Saturday, January 7, 2012
Building a Stronger Child II
II-Academic and Parental Expectations:
What’s the difference between “Supporting” your child’s educational experience and “Helicoptering”?
Supporting from my vantage point means that you have good, adult communication with your child’s teachers, including their expectations for your child both academically and behaviorally---allow your child to be a key part of this relationship, including the child taking responsibility for their efforts and work. “Helicoptering” means that you (the parent) control the relationship between your child and the teacher, and most often includes swooping in to rescue the child before he/she fails (or has the opportunity to correct that
failure as part of their relationship with the teacher, and thereby school) ---and very often the “helicopter parent” will do the work for (or at the very least with) the child to stave off any potential for a “sub-par” result.
How do we keep our efforts in check?
Try to be self-aware. This is reminiscent of a Jeff Foxworthy-ism, but here goes: if you think you might be a helicopter parent, then you probably are! This spoken from a guy who tried both sides of the parent-teacher relationship, and ultimately found the non-helicopter version much more satisfying for him AND his son! I became a teacher, special educator, and ultimately a school psychologist later in life, so I know a helicopter parent when I hear / see one coming!
Another good way to look at it is if the teacher gently asks you to let your kid do something to the best of their ability, then you might be at least revving the engines and rotors without lift-off. A good positive, adult relationship with your child’s teacher will go a long way to keeping you from “flying the bird.”
What if your relationship with a particular teacher is not a good one, because of basic personality differences—what can be done?
Let’s face it, sometimes you don’t like a teacher, but what if your kid does? Or visa-versa? If you both don’t have that great feeling, try seeking out the parents of a child in that class---without rounding up support for your own feelings. Maybe that other parent can help you see how to work with that teacher. Again, that positive adult relationship with the teacher needs to be established, so that you can comfortably tell them that “you’re not feeling it!” If that doesn’t cut it, talk with the school principal or vice principal. For the most part, a good site administrator is very welcoming in this type of discussion, and may have a different insight than was provided by the teacher or other parents.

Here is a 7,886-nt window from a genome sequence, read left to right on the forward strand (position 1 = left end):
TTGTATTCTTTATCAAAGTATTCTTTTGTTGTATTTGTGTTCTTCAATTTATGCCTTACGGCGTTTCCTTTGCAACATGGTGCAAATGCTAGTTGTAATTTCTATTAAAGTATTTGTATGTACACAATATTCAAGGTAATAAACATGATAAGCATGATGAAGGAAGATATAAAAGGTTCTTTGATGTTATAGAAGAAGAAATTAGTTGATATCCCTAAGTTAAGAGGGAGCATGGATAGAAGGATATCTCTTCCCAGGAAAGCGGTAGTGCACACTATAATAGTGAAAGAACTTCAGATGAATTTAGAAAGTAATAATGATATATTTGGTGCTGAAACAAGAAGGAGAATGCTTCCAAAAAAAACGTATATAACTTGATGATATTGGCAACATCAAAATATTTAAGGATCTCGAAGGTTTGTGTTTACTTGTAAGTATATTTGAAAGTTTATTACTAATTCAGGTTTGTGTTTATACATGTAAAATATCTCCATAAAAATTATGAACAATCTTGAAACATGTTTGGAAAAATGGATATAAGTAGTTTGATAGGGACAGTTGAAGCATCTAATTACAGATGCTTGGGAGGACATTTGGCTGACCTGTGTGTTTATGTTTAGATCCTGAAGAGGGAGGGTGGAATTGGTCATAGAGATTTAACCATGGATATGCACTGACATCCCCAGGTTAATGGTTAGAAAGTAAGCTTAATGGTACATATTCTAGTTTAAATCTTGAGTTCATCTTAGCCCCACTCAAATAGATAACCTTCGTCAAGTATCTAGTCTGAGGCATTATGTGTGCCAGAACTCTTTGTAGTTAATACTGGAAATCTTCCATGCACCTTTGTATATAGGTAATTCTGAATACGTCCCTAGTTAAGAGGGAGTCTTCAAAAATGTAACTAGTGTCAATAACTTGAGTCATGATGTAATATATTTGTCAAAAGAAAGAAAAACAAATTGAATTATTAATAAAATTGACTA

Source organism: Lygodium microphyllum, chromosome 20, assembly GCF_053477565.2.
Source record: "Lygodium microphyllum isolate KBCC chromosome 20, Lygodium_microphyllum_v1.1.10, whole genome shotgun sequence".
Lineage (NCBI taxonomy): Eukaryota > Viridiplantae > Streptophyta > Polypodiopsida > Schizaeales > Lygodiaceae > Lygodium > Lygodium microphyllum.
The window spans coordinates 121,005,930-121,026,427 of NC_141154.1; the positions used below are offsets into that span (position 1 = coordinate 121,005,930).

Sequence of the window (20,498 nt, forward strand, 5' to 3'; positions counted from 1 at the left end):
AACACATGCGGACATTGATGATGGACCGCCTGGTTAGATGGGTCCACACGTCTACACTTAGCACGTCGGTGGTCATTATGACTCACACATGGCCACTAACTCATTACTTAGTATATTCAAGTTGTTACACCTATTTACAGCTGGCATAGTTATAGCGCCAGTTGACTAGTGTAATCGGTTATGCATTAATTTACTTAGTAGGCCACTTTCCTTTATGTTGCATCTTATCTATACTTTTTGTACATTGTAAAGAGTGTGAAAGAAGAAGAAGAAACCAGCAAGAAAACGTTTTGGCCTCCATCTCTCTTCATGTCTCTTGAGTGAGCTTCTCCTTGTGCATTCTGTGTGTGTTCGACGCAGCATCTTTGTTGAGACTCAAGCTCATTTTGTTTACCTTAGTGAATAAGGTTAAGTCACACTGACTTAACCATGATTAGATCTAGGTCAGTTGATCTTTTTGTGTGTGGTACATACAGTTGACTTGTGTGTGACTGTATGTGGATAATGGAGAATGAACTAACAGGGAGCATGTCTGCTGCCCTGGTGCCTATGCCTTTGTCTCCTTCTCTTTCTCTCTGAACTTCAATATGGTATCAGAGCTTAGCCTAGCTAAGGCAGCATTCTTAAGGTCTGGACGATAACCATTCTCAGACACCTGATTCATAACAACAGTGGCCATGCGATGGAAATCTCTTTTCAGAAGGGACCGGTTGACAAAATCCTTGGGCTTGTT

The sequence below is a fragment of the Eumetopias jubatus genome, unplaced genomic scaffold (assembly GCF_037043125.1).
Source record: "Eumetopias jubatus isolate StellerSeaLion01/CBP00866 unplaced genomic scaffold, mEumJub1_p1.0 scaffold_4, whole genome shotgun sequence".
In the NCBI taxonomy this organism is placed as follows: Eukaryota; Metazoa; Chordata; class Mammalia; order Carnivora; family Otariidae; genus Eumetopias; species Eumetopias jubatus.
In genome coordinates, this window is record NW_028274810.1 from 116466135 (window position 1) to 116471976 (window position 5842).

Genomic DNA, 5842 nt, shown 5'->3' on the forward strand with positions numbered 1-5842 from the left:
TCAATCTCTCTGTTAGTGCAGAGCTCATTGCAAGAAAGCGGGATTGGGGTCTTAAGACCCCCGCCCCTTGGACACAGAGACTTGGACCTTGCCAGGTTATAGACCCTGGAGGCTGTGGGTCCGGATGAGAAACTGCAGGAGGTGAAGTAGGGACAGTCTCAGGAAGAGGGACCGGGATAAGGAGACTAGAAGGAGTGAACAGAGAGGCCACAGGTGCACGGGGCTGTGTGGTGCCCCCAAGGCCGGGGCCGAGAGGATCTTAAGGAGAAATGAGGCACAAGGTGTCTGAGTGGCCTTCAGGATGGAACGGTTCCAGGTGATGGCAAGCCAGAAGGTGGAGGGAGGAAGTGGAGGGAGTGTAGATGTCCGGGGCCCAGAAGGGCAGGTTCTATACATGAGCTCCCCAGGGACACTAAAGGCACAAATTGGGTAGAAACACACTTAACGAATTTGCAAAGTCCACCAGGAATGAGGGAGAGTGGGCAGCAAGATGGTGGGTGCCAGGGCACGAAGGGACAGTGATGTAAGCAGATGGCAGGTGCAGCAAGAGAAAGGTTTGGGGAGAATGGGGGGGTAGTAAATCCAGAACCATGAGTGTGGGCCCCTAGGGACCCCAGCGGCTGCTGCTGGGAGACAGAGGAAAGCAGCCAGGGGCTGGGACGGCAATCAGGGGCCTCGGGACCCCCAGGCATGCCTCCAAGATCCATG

How can we best support our children even when they fail at things?
One of the things that we are all guilty of is trying to protect our children from failure, but that is a way for the child to develop some self-reliance in facing and overcoming that failure, and learning to understand and accept the expectations of non-parent adults. Failure isn’t being retained for a grade, but can be suddenly not “getting” math the way they used to, or missing the point of the short story in writing the response essay. Support from you in working with the teacher to correct this will help your child to learn how to ask for help themselves the next time.